You Absolutely Shouldn’t Pay $125k for a Mitsubishi Lancer Evo
There really isn’t a bad year for the Mitsubishi Lancer Evo. Although like many high-performance cars, it requires careful maintenance, the Evo is arguably more reliable than its Subaru rival. However, owing to its Fast and Furious credentials, many ended up tuned to destruction or crashed. As a result, all Mitsubishi Lancer Evo models hold their value well, especially low-mileage examples. But paying $124,888 for a 2015 Final Edition is more than a little extreme.
The $125k 2015 Mitsubishi Lancer Evo Final Editions
When the 10th and final Mitsubishi Lancer Evo left production in 2015, the automaker wanted to give it a proper send-off. So, it created the Lancer Evo Final Edition. 1000 were made for Japan, Motor Trend reports, and 1600 for the US. At the time, the MSRP was $37,995. The very last one sold on eBay in 2016 for $76,400—just about twice the sticker price. However, the Final Editions at San Jose-based Stevens Creek Subaru are listed at quite a bit more.
As of this writing, Stevens Creek Subaru has 2 Final Editions available, one blue and one white. They’re both listed at $124,888; that’s over three times the original sticker price. That’s brand-new Porsche 911 money. The reason for the high price is likely their extremely-low mileage.
The blue has only been driven 650 miles from new; the white has 100 miles more. For the blue Mitsubishi Lancer Evo, that works out to 12.5 miles driven per month. While low-mileage cars do command a premium, such few miles may leave future owners with a maintenance headache. And nostalgia aside, even a mint-condition Lancer Evo Final Edition isn’t worth almost $125,000.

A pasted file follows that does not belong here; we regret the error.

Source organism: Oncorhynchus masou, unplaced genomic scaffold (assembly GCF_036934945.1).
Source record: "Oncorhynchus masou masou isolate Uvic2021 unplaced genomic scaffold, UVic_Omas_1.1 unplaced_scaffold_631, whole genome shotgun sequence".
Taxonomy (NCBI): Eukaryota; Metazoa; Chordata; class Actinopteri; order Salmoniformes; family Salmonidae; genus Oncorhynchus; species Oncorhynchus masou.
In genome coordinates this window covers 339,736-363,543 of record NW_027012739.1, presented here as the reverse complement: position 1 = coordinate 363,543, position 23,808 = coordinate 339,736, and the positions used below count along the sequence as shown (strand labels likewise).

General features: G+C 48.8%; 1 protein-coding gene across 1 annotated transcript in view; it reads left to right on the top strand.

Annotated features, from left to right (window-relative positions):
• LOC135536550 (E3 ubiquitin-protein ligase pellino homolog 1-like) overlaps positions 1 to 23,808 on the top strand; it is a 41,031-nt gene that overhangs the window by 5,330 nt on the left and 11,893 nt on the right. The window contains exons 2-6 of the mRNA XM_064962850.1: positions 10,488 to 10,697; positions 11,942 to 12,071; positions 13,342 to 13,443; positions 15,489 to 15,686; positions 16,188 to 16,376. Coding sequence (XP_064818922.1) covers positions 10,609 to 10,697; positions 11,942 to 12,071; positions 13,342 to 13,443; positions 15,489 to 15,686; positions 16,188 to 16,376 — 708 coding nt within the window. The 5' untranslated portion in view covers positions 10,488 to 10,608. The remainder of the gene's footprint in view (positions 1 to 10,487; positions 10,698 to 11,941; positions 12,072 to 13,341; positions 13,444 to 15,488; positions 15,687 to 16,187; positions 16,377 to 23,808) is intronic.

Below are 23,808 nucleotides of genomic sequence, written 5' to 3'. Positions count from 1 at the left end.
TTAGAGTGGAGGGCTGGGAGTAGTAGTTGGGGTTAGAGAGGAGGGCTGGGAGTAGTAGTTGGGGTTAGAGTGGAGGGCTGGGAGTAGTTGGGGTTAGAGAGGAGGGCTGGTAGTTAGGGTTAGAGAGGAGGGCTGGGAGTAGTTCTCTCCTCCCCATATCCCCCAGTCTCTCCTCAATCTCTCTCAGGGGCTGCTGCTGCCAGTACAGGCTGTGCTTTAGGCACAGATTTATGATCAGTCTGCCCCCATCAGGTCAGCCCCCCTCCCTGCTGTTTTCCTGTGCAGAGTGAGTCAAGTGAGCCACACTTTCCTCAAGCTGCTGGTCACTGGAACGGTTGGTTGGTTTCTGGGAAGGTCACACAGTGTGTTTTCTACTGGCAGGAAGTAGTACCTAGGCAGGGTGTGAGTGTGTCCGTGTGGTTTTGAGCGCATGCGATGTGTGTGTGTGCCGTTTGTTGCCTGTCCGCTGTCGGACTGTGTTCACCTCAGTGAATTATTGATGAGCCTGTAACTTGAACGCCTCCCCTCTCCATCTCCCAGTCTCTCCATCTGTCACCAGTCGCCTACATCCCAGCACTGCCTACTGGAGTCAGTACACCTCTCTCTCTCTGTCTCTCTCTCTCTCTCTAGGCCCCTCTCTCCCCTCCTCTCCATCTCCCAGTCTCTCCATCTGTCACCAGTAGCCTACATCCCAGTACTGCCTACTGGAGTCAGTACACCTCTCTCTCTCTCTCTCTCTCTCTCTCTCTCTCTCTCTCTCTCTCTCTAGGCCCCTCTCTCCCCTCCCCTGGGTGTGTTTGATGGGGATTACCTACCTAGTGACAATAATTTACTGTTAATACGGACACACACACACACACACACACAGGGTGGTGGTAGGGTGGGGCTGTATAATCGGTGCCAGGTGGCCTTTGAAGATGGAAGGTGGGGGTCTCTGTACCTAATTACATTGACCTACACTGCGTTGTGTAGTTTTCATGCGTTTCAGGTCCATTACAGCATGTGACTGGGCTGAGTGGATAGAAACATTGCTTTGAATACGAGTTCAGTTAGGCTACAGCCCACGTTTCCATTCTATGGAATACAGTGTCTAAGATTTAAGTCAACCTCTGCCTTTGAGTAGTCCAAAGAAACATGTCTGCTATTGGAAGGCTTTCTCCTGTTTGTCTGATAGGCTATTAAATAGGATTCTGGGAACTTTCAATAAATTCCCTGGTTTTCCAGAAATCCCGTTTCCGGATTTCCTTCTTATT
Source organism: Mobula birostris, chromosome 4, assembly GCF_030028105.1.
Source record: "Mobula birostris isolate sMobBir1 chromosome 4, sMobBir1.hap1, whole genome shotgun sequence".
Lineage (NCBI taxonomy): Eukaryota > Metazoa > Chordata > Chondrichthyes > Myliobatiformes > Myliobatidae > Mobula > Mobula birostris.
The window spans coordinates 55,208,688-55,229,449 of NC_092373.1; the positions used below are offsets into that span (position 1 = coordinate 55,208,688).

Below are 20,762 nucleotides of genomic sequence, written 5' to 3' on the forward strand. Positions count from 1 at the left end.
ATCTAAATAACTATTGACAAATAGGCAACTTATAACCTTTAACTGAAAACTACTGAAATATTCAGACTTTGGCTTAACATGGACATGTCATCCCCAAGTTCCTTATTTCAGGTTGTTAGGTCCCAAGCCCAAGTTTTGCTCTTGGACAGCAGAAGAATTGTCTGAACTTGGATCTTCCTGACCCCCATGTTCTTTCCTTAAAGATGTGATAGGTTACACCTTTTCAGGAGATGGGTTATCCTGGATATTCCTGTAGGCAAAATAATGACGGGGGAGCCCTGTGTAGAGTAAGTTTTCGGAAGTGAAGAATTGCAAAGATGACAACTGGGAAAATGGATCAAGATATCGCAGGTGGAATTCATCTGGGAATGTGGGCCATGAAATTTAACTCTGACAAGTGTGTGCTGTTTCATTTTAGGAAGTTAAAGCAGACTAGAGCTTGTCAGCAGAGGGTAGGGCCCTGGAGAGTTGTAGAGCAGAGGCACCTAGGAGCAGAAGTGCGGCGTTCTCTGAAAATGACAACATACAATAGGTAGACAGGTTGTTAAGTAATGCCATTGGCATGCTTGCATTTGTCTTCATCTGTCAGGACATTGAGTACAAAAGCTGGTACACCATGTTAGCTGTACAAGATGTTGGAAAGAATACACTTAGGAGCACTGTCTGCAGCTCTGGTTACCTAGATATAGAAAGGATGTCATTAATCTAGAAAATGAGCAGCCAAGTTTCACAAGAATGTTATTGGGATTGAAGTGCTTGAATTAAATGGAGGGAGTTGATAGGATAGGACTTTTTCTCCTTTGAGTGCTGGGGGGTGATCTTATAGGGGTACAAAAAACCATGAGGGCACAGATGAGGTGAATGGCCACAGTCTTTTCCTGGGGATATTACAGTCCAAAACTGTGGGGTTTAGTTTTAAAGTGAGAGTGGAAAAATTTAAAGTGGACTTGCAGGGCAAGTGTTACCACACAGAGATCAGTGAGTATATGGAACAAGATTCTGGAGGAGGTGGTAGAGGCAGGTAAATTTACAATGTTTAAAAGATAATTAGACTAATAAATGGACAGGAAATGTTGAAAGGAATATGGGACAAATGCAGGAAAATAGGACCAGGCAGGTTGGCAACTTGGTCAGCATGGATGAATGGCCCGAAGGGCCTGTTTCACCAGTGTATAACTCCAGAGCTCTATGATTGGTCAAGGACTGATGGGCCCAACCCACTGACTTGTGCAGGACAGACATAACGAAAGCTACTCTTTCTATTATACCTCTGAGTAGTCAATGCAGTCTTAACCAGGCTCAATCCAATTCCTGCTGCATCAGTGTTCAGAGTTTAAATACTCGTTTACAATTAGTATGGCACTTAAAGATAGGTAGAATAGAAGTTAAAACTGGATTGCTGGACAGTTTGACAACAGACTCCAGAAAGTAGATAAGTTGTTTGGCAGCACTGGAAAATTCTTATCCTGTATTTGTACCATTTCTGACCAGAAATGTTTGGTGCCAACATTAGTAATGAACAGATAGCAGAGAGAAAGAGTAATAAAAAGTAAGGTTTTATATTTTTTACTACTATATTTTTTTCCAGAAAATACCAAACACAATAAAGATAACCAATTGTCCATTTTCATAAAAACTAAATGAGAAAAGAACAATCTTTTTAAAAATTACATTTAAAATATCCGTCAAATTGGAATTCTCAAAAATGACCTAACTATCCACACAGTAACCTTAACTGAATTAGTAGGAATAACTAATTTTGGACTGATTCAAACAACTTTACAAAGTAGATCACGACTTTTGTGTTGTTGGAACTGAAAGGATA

Is the Lancer Evo Final Edition worth considering?
That’s not to say the 2015 Mitsubishi Lancer Evo X Final Edition is a bad car. Yes, the interior is full of hard plastic, and the only USB port is hidden in the glovebox, Car and Driver reports. The stock seats aren’t really bolstered for fast driving, The Drive reports. The ride is also fairly stiff, Automobile reports, and both the interior and engine buzz a bit at highway speeds. And the back seats don’t fold down, limiting practicality somewhat.
However, as a sports car, the Lancer Evo Final Edition shines. It got the most powerful engine in the Lancer’s history, a 2.0-liter turbocharged four-cylinder making 303 hp and 305 lb-ft. The mid-range torque contributes heavily to the sense of speed. The manual may only have 5 speeds, but Car and Driver reports it shifts “with the certainty of a guillotine.”
The steering is extremely communicative, and the Brembo brakes are very easy to modulate. While the Eibach springs and Bilstein dampers are stiff, they make for sharp handling with minimal body roll. And even though its all-wheel-drive system makes for excellent grip, with the traction control turned off, the Final Edition will drift easily and controllably.
Also, if you’re after a daily-drivable Lancer Evo, the X is actually the best and most modern option. The earlier VIII and IX are even rawer.
Luckily, there are cheaper, more-regularly-driven Mitsubishi Lancer Evo Final Editions available. San Diego-based Iconic Coach lists one with 20,770 miles for $37,888. And a 16,000-mile one sold on Bring a Trailer in April 2020 for $26,500.
There are also slightly more sedate, even cheaper Lancer Evo X models available. The GSR trim, MT reports, didn’t have the Eibach and Bilstein suspension components. But it did offer a Premium Package with heated Recaro front seats, upgraded stereo system, and keyless entry. And it still had Brembo brakes and Mitsubishi’s adjustable AWD, with stability and yaw control. It’s also only down about 12 hp.
The Mitsubishi Lancer Evo Final Edition may be good, but it’s not $125,000 good.
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